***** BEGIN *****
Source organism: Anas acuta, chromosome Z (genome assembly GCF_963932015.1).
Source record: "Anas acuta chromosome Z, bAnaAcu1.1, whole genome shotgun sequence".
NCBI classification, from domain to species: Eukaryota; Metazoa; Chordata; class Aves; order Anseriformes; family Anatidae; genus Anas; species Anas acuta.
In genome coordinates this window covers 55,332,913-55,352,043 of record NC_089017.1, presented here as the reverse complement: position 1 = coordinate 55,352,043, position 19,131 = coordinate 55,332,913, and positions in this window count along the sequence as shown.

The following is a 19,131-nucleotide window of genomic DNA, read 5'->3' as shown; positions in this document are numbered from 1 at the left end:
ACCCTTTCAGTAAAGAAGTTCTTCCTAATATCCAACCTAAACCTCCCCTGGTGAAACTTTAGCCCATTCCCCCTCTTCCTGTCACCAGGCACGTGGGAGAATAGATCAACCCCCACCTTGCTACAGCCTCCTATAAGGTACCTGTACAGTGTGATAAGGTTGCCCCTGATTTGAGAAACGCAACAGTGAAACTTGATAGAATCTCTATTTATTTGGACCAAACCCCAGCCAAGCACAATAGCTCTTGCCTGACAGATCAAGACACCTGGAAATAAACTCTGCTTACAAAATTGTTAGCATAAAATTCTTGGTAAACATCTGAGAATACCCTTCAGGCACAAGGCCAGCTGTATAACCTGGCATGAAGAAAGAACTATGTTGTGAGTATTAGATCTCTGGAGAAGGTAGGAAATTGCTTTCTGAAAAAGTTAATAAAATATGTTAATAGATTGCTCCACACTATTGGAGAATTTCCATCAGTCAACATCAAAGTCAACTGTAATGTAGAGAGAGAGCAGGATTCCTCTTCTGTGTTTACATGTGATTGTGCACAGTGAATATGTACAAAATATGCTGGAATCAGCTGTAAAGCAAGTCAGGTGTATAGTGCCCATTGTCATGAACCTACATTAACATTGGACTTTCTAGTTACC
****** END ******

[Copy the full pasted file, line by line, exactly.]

Source organism: Anas acuta, chromosome Z (genome assembly GCF_963932015.1).
Source record: "Anas acuta chromosome Z, bAnaAcu1.1, whole genome shotgun sequence".
NCBI classification, from domain to species: Eukaryota; Metazoa; Chordata; class Aves; order Anseriformes; family Anatidae; genus Anas; species Anas acuta.
In genome coordinates this window covers 55,332,913-55,352,043 of record NC_089017.1, presented here as the reverse complement: position 1 = coordinate 55,352,043, position 19,131 = coordinate 55,332,913, and positions in this window count along the sequence as shown.

The following is a 19,131-nucleotide window of genomic DNA, read 5'->3' as shown; positions in this document are numbered from 1 at the left end:
ACCCTTTCAGTAAAGAAGTTCTTCCTAATATCCAACCTAAACCTCCCCTGGTGAAACTTTAGCCCATTCCCCCTCTTCCTGTCACCAGGCACGTGGGAGAATAGATCAACCCCCACCTTGCTACAGCCTCCTATAAGGTACCTGTACAGTGTGATAAGGTTGCCCCTGATTTGAGAAACGCAACAGTGAAACTTGATAGAATCTCTATTTATTTGGACCAAACCCCAGCCAAGCACAATAGCTCTTGCCTGACAGATCAAGACACCTGGAAATAAACTCTGCTTACAAAATTGTTAGCATAAAATTCTTGGTAAACATCTGAGAATACCCTTCAGGCACAAGGCCAGCTGTATAACCTGGCATGAAGAAAGAACTATGTTGTGAGTATTAGATCTCTGGAGAAGGTAGGAAATTGCTTTCTGAAAAAGTTAATAAAATATGTTAATAGATTGCTCCACACTATTGGAGAATTTCCATCAGTCAACATCAAAGTCAACTGTAATGTAGAGAGAGAGCAGGATTCCTCTTCTGTGTTTACATGTGATTGTGCACAGTGAATATGTACAAAATATGCTGGAATCAGCTGTAAAGCAAGTCAGGTGTATAGTGCCCATTGTCATGAACCTACATTAACATTGGACTTTCTAGTTACC